MULT-ENGINE TRAINING & MANEUVERS MANUAL
311 Airport Drive
Smoketown, PA 17576
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This program is designed for a multi-engine add-on rating. Pilots have a choice to receive a multi-engine commercial or private, VFR or IFR rating. Not all the maneuvers in this manual are required for a VFR or private add on rating. Maneuvers that are not required for all ratings will be noted.
SECTION ONE: ENGINE-OUT AERODYNAMICS
THE PROBLEM OF ASYMMETRIC THRUST
When a multi-engine aircraft loses an engine, there will be unbalanced forces and turning moments about the center of gravity. The following directional control performance problems will result.
1) PITCH Down
The loss of induced airflow over the horizontal stabilizer results in less negative lift from
the tail and causes the nose to pitch down. To compensate for this pitch-down, additional
back pressure is required.
2) ROLL Toward The Dead Engine
The loss of airflow created by the propeller (accelerated slipstream) over the dead engine
results in a loss of lift on that wing. This loss of lift causes a roll toward the dead engine
and will require additional aileron deflection into the operating engine.
3) YAW Toward The Dead Engine
The loss of one engine will result in asymmetric thrust being produced. This will cause the
aircraft to yaw toward the dead engine and will require additional rudder pressure on the
side of the operating engine. “Dead Foot, Dead Engine”
ENGINE INOPERATIVE CLIMB PERFORMANCE
Climb performance depends on the excess power needed to overcome drag. When a multi-engine airplane loses an engine, the airplane loses 50% of its available power. This results in a loss of approximately 80% of the aircraft’s excess power and climb performance. Drag is a major factor relative to the amount of excess power available. An increase in drag (such as the loss of one engine) must be offset by additional power. This additional power is now taken from excess power, making it unavailable to aid the aircraft in a climb. When an engine is lost, maximize thrust (full power) and minimize drag (flaps and gear up, prop feathered, etc.) in order to achieve optimum single-engine climb performance. Refer to the GA-7 P.O.H., page 5-15 for the Cougar single-engine climb performance under specific pressure altitude, temperature, and weight conditions.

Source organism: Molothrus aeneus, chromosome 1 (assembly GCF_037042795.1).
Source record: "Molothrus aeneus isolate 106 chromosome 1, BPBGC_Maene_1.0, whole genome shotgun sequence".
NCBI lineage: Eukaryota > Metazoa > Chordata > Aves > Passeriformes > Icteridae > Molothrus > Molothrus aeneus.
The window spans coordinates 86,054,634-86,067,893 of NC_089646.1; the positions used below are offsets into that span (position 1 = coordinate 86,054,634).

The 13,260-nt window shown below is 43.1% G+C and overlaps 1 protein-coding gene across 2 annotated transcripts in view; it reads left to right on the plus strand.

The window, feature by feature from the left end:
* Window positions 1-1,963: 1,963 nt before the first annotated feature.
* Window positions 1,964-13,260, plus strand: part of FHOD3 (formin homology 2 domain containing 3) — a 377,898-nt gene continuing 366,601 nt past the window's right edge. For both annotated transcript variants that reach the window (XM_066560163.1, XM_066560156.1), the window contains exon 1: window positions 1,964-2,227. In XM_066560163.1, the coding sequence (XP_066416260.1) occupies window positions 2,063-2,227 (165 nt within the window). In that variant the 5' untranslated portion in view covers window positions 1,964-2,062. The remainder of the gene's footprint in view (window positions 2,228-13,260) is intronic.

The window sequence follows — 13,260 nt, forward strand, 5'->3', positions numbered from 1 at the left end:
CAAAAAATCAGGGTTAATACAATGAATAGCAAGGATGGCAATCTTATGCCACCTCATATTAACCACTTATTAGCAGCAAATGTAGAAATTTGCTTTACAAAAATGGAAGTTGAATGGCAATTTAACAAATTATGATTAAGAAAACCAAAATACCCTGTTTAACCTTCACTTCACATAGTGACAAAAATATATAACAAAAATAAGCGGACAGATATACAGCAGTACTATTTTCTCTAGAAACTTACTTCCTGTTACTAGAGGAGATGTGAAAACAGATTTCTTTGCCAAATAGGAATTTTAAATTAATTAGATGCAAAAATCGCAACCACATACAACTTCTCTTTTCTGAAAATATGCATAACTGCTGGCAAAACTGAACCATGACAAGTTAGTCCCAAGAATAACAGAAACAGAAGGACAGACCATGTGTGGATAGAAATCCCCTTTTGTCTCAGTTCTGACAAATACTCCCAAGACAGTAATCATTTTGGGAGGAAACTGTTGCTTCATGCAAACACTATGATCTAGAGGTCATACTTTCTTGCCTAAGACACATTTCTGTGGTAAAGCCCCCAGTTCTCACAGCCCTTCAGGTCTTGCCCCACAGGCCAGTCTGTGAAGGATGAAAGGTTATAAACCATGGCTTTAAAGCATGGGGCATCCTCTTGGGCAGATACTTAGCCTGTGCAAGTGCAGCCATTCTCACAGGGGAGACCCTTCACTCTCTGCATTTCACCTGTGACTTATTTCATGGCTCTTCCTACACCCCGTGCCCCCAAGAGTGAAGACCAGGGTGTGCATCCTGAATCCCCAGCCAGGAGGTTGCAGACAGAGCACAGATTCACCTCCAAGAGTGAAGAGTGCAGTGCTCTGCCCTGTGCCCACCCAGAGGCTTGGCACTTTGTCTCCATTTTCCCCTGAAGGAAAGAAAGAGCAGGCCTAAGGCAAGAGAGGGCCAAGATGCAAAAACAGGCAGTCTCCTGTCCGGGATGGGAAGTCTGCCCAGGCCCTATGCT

SINGLE ENGINE SERVICE CEILING
The single engine service ceiling is the maximum density altitude at which the single engine best rate of climb airspeed (Vyse) will produce a 50 FPM rate of climb with the critical engine inoperative.
SINGLE ENGINE ABSOLUTE CEILING
The single engine absolute ceiling is the maximum density altitude that an aircraft can attain or maintain with the critical engine inoperative. Vyse = Vxse at this altitude.
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SIDESLIP VS. ZERO SIDESLIP
During flight with one engine inoperative, pilot technique is important to maximize aircraft performance. An important technique is to establish a Zero Sideslip condition.
; Sideslip Condition
When an engine failure occurs, thrust from the operating engine yaws the aircraft. To
maintain aircraft heading with the wings level, rudder must be applied toward the
operating engine. This rudder force results in the sideslip condition by moving the nose
of the aircraft in a direction resulting in the misalignment of the fuselage and the
relative wind. This condition usually allows the pilot to maintain aircraft heading;
however, it produces a high drag condition, which significantly reduces performance.
; Zero Sideslip Condition
The solution to maintaining aircraft heading and reducing drag to improve performance
is the Zero Sideslip Condition. When the aircraft is banked into the operating engine
(usually 2-5 degrees), the bank angle creates a horizontal component of lift. The
horizontal lift component aides in counteracting the turning moment of the operating
engine, minimizing the rudder deflection required to align the longitudinal axis of the